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Jared Kushner suggests black Americans need to want to be more successful

Jared Kushner does a television interview at the White House, Monday, October 26, 2020, in Washington Source: AP

Donald Trump’s son-in-law was quickly criticised by Democrats.

Jared Kushner, a White House senior adviser and Donald Trump’s son-in-law, has suggested black Americans need to want to be more successful in order for the US president’s policies to help them.

In an interview with Fox News on Monday, Mr Kushner talked about Mr Trump’s “platinum plan” to create jobs and opportunities for the black community if he is re-elected on 3 November. 

“One thing that we have seen in a lot of the black community, which is mostly Democrat, is that President Trump’s policies are the policies that can help people break out of the problems that they’re complaining about,” Mr Kushner said.

“But he can’t want them to be successful more than that they want to be successful.

“What you’re seeing throughout the country now is groundswell support in the community because they are realising all the different bad things media said about President Trump is not true. They’re seeing he’s actually delivered.”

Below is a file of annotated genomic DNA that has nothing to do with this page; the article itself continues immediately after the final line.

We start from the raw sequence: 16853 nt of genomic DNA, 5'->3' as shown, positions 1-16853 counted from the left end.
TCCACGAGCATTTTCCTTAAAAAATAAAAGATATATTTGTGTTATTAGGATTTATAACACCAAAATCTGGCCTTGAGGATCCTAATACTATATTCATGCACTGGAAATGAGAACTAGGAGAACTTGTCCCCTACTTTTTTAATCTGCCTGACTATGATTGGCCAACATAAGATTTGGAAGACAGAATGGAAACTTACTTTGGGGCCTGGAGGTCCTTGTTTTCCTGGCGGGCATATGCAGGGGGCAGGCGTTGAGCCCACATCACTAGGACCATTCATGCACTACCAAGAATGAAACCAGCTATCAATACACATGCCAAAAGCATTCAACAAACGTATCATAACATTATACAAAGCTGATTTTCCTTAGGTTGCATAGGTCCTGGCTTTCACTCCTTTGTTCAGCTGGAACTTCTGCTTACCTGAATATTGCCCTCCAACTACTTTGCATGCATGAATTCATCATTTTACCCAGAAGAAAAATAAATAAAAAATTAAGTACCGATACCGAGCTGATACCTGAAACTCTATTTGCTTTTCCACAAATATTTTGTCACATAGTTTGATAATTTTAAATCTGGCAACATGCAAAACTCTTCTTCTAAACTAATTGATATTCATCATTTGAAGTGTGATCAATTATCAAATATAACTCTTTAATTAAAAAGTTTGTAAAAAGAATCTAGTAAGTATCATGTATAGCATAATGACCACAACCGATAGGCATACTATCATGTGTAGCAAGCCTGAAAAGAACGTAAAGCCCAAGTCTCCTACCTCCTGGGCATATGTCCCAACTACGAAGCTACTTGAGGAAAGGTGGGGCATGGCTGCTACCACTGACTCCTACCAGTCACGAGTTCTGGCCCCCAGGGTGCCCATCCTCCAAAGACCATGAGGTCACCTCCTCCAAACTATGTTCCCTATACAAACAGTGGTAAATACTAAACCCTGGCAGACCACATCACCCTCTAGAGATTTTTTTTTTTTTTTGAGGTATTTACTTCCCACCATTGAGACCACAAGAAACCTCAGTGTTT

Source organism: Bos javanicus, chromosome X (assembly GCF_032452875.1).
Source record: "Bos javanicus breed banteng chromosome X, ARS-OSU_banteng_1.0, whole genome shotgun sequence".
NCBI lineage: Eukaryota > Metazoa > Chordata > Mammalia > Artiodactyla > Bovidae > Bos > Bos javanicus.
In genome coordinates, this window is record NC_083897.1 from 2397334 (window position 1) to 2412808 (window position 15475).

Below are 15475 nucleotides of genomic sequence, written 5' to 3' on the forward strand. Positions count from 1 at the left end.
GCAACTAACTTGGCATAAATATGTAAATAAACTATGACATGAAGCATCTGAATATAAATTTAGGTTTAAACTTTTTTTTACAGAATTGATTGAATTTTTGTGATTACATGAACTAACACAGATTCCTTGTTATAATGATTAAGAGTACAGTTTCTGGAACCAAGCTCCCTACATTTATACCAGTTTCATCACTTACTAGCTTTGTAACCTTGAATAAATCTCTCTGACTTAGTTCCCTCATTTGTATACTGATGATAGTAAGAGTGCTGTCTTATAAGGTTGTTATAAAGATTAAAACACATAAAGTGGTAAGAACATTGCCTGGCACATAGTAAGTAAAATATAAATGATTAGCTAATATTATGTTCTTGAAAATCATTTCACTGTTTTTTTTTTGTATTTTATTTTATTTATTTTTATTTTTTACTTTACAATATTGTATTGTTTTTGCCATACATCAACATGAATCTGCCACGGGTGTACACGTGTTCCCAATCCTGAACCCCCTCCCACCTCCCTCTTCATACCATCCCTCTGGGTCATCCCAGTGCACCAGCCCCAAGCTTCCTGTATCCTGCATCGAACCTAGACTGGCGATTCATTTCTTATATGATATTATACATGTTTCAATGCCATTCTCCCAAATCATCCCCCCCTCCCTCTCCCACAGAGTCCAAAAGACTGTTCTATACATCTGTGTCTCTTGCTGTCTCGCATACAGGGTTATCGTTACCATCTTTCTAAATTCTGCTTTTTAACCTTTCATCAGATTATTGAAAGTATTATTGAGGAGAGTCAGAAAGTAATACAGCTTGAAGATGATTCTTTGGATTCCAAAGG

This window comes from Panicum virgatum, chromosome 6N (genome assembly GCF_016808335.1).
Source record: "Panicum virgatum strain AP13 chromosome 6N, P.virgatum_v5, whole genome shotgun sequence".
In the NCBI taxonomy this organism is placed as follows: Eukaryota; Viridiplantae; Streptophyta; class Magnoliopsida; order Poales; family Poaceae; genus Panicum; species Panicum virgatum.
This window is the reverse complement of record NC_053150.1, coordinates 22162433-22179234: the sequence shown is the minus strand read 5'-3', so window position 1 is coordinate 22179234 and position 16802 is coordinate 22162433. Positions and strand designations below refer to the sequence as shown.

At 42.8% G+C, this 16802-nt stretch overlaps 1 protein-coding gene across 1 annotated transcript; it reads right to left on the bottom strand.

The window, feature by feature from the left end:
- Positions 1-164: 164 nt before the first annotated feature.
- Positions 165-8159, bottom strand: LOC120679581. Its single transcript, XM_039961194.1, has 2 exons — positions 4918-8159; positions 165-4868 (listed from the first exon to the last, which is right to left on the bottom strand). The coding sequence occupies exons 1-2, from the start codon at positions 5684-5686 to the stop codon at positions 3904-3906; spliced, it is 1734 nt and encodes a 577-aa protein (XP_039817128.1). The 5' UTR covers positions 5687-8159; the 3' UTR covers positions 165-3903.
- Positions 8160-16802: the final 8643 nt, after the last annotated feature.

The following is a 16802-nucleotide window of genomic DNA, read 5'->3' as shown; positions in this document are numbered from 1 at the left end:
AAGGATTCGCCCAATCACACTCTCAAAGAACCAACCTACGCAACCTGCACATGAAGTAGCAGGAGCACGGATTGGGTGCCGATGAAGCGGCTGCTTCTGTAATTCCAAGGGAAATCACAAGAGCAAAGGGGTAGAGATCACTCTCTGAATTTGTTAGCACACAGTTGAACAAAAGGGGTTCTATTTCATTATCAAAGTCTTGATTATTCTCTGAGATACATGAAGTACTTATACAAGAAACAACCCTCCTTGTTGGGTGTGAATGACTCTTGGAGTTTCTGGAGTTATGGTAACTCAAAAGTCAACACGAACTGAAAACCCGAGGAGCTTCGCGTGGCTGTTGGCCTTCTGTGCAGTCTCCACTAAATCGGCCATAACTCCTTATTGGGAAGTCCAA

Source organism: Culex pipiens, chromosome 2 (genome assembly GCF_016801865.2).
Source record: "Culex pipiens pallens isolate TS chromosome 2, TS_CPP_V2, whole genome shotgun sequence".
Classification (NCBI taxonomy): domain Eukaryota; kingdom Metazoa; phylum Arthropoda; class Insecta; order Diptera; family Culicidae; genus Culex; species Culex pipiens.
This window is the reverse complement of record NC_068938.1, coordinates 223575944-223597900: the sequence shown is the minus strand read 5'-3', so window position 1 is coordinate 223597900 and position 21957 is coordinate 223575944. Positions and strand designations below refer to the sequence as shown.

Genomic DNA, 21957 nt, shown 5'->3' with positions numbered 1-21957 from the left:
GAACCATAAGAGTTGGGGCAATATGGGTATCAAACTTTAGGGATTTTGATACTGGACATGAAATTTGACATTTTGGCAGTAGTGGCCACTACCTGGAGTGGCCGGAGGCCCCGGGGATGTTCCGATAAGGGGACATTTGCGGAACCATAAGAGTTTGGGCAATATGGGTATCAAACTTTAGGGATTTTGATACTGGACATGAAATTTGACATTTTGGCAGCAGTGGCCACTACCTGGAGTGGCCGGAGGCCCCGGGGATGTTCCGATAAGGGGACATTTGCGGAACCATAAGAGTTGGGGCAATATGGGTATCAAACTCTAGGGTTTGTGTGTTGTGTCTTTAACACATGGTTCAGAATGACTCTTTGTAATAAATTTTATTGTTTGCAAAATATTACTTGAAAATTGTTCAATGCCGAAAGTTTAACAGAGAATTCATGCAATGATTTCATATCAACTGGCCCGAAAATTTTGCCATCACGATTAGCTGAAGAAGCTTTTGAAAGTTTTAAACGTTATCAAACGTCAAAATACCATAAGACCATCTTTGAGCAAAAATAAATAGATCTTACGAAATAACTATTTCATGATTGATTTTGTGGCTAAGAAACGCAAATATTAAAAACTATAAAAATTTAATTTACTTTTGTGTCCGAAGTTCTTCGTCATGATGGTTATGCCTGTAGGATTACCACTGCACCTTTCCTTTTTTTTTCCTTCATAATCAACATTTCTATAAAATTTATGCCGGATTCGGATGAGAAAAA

While Mr Trump lost among black voters by about 82 percentage points in the 2016 election, he has reportedly closed the gap in support to around 71 points this year, according to a recent analysis of polling data by

Mr Kushner’s remarks drew swift criticism from Democrats.

Virginia Congressman Don Beyer accused him of “casual racism” and California representative Barbara Lee said he was “the face of white privilege and nepotism”. 

White House Press Secretary Kayleigh McEnany issued a statement defending Mr Kushner, saying his remarks had been taken out of context by “internet trolls”.

In the same Fox News interview, Mr Kushner criticised athletes and others who protested against racism on social media and on the sporting field.

“There’s been a lot of discussion about the issues that were needed in the black community for the last few years but particularly, it intensified after the George Floyd situation,” he said.

Mr Floyd was killed after a white police officer knelt on his neck for nearly nine minutes in May, sparking worldwide protests over racial inequality and a resurgence of the Black Lives Matter movement. 

“And, you know, you saw a lot of people who were just virtue signalling. They’d go on Instagram and cry or they would put a slogan on their jersey or write something on a basketball court. And quite frankly, that was doing more to polarise the country than it was to bring people forward. 

“You solve problems with solutions.”

During last week’s final presidential debate, Mr Trump said he had done the most for the black community for any US president since Abraham Lincoln.

Additional reporting by Reuters.

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